In the spring of 1975, members of the Calhoun community waved flags and held signs as they marched together down West End Avenue to the newly completed 81st Street building. The march was a monumental and symbolic moment in Calhoun’s history. Marco Aurelio ’80 can still vividly recall everything from that day—from the smell of the carpet, to “just the feeling of being in this school without walls.” With its open floor plan and unique, “futuristic” exterior, the 81st Street building matched the school’s newfound commitment to an open learning style. The community was excited to embrace the new space and everything it represented. As Marco said, “We were all together in this one kind of mission…to experiment with learning in a profoundly New York way.”
Five years earlier, Head of School Gene Ruth, then a doctoral student at Columbia University’s Teachers College, had pioneered the concept of "learner-centered instruction" in Calhoun’s sixth grade. The program was soon expanded to include fifth, seventh and eighth grades, and became the basis of the curriculum for the entire school in the 1970s. The new five-story, $2.7 million building, which featured areas rather than walls, allowed Gene’s innovative approach to take root. Over the course of the decade, the school became a fully co-educational institution, implemented a cluster advisor system, and created opportunities for cross-grade interactions. These changes paved the way for the Calhoun we know today.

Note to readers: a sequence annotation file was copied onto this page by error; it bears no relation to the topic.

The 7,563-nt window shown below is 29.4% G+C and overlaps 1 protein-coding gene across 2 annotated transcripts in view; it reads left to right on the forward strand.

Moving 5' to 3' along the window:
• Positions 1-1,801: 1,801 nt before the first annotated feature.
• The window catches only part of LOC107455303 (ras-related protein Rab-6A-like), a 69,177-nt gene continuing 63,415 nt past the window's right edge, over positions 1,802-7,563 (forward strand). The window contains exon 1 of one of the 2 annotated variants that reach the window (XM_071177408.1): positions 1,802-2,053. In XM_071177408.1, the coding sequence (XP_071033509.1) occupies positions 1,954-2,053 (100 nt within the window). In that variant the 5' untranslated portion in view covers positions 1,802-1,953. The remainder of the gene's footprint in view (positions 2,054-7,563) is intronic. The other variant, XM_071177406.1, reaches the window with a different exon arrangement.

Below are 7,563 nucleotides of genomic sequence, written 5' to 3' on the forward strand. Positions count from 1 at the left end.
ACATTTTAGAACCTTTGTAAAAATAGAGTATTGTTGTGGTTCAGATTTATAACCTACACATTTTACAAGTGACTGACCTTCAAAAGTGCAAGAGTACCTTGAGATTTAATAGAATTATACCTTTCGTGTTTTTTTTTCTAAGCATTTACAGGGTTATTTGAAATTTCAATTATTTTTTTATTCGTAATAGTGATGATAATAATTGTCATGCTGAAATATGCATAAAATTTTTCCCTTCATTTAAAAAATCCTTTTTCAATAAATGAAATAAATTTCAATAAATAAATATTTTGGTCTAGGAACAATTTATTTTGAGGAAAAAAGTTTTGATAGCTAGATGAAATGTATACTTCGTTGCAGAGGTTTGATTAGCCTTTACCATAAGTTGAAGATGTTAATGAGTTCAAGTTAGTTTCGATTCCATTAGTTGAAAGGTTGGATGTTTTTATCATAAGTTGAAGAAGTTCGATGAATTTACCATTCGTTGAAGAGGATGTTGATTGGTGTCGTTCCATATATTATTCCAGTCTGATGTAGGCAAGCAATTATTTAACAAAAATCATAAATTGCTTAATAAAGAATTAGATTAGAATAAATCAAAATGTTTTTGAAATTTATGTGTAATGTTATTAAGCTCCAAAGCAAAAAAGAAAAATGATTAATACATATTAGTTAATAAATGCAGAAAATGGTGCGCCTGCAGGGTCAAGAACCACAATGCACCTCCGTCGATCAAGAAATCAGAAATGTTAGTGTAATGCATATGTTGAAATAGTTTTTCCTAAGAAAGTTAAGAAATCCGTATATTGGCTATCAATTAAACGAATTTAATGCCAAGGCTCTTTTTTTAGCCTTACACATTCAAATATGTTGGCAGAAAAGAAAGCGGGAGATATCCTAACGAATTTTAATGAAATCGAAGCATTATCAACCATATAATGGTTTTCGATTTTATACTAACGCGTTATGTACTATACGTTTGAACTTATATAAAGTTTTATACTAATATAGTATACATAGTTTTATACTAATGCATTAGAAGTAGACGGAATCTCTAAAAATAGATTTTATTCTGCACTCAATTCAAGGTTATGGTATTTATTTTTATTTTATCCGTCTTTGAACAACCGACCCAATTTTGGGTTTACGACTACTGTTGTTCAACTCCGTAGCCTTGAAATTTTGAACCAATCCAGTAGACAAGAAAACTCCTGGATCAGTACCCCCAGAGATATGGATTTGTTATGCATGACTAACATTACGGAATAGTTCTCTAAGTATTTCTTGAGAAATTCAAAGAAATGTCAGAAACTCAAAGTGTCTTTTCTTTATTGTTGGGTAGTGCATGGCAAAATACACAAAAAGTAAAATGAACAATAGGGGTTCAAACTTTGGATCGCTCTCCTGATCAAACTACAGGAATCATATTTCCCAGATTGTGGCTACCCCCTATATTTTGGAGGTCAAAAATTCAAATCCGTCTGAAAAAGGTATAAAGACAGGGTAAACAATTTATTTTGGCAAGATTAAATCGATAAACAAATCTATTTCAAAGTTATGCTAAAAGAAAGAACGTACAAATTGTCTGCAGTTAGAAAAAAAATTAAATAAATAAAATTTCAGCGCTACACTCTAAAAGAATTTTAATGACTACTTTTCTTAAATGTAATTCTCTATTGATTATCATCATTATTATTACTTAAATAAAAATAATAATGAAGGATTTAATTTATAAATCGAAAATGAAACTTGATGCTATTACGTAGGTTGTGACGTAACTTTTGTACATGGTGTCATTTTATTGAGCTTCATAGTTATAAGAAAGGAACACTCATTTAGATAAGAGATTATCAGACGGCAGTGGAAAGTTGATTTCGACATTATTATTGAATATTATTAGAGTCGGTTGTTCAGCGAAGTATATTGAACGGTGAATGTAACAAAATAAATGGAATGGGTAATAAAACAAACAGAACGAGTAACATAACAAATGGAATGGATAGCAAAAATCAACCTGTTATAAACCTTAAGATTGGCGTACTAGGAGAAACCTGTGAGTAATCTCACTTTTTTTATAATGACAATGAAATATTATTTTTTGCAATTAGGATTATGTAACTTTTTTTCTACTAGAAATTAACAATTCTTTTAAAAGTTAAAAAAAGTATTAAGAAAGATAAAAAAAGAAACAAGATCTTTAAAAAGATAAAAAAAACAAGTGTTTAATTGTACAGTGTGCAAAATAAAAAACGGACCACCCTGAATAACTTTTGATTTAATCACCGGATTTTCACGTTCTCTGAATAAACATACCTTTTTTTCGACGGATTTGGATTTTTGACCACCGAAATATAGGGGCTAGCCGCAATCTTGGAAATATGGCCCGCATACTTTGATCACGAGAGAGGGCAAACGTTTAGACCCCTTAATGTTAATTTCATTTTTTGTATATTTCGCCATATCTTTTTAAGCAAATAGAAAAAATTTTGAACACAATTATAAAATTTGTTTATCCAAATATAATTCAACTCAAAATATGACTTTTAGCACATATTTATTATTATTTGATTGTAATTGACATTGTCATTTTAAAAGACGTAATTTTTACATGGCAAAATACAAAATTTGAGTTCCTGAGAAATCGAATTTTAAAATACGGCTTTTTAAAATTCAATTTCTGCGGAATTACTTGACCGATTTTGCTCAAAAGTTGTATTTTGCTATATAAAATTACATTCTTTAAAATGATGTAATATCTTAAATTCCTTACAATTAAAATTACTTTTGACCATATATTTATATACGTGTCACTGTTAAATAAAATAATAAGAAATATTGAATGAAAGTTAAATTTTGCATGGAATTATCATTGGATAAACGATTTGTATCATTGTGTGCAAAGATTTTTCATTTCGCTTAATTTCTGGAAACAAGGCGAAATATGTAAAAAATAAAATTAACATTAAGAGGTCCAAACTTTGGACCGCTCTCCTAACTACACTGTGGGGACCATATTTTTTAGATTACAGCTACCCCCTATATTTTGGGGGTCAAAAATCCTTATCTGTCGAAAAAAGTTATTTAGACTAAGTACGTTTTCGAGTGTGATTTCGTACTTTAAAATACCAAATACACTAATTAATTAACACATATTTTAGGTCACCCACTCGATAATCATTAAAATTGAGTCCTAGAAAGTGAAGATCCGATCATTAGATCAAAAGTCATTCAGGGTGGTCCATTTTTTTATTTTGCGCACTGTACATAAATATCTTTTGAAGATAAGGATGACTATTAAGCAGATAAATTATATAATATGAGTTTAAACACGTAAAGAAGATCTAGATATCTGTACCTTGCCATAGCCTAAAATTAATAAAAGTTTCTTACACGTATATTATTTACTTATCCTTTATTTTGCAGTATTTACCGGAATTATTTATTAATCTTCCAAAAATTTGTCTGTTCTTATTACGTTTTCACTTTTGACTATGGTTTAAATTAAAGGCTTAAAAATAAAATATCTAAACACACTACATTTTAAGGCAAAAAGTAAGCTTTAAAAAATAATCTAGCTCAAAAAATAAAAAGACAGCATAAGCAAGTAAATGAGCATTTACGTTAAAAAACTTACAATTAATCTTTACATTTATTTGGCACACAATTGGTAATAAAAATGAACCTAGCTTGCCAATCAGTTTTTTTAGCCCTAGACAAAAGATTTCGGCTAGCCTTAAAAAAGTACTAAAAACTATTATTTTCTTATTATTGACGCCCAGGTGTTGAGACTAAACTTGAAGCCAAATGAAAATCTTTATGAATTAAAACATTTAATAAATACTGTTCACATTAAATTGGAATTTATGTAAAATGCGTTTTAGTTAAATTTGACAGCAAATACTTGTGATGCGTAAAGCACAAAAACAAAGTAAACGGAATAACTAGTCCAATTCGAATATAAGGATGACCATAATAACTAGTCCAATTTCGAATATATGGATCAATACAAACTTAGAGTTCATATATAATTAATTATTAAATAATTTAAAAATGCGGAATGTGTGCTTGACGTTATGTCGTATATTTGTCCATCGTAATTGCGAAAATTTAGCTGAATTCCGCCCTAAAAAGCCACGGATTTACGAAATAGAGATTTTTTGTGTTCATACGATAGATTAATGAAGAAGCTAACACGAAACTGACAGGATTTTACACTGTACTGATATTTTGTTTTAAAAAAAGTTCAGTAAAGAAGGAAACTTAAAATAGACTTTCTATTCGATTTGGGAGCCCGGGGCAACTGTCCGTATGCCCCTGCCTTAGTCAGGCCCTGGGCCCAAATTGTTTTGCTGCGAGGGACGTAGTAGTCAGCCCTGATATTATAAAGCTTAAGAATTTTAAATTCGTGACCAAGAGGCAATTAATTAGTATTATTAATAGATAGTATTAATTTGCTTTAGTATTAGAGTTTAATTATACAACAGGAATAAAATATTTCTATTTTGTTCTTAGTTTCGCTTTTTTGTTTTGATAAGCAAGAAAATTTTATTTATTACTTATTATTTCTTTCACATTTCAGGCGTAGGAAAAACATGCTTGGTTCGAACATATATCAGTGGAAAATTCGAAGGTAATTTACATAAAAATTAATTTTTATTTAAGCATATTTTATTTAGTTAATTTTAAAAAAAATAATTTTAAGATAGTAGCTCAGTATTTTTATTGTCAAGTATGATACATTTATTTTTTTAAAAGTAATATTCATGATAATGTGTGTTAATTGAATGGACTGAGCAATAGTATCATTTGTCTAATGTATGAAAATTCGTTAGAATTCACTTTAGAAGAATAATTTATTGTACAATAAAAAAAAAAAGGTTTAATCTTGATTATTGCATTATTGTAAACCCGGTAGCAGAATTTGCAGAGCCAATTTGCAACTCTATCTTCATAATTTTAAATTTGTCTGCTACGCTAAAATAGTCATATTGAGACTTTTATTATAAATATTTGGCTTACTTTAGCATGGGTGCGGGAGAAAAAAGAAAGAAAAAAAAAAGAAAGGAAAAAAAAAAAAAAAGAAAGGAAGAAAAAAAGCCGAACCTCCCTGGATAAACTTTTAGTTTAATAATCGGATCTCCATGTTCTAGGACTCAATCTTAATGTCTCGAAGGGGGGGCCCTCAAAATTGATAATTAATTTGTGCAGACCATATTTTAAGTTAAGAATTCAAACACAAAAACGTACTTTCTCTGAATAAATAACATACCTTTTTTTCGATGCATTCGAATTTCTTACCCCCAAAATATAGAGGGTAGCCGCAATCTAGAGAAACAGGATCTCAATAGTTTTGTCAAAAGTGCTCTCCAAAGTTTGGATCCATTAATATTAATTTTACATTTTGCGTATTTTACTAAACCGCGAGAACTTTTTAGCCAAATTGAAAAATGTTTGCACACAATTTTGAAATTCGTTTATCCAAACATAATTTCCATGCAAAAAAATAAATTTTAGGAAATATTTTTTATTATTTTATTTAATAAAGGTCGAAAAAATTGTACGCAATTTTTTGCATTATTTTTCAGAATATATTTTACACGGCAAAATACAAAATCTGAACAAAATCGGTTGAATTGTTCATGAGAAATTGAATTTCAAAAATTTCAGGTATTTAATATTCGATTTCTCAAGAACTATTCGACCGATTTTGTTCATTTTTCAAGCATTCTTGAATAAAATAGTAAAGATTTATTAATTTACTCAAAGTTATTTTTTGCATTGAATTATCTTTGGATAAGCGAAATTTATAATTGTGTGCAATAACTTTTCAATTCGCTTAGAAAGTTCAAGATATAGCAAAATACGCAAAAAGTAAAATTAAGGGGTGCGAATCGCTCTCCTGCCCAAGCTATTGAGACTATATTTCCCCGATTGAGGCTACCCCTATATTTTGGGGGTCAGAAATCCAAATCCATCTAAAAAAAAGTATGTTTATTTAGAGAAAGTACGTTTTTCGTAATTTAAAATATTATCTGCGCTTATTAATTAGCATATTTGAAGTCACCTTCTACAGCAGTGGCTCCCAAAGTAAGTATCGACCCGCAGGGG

The 81st Street building’s open concept stripped away barriers between teachers and students, best exemplified by Calhoun’s signature practice of calling teachers by their first names. “Everything about the environment was conducive to interacting,” remembers Charles Oppenheim ’80, citing the first names as a key part of this. As longtime science teacher John Roeder, who has been at the school since 1973 reflects, “We treat students as fellow learners and I think the first name basis helps…We're all in this learning boat together, and there's nothing that says the faculty can't learn as much as the students.” This sense of mutual respect allowed teachers and students to develop strong relationships and form a sense of community.
When the new 81st Street building opened in the 1970s, classrooms were full of thoughtful dialogue and lively discussions guided by student interests. Teachers encouraged exploration of different topics--embodying the openness of the space in every way possible and empowering students to be active participants in their education. As Marco Aurelio ’80 explains, it “was learner-focused rather than a pedantic, fixed style. The experience liberated my curiosity … it was hugely impactful to my ability to succeed in both life and in college.” Susan Joyce ‘80, adds “Because of the open environment and the teaching style, you felt like anything was possible.” That same openness––to new ideas, innovations, and connections––continues to guide Calhoun in its 125th year.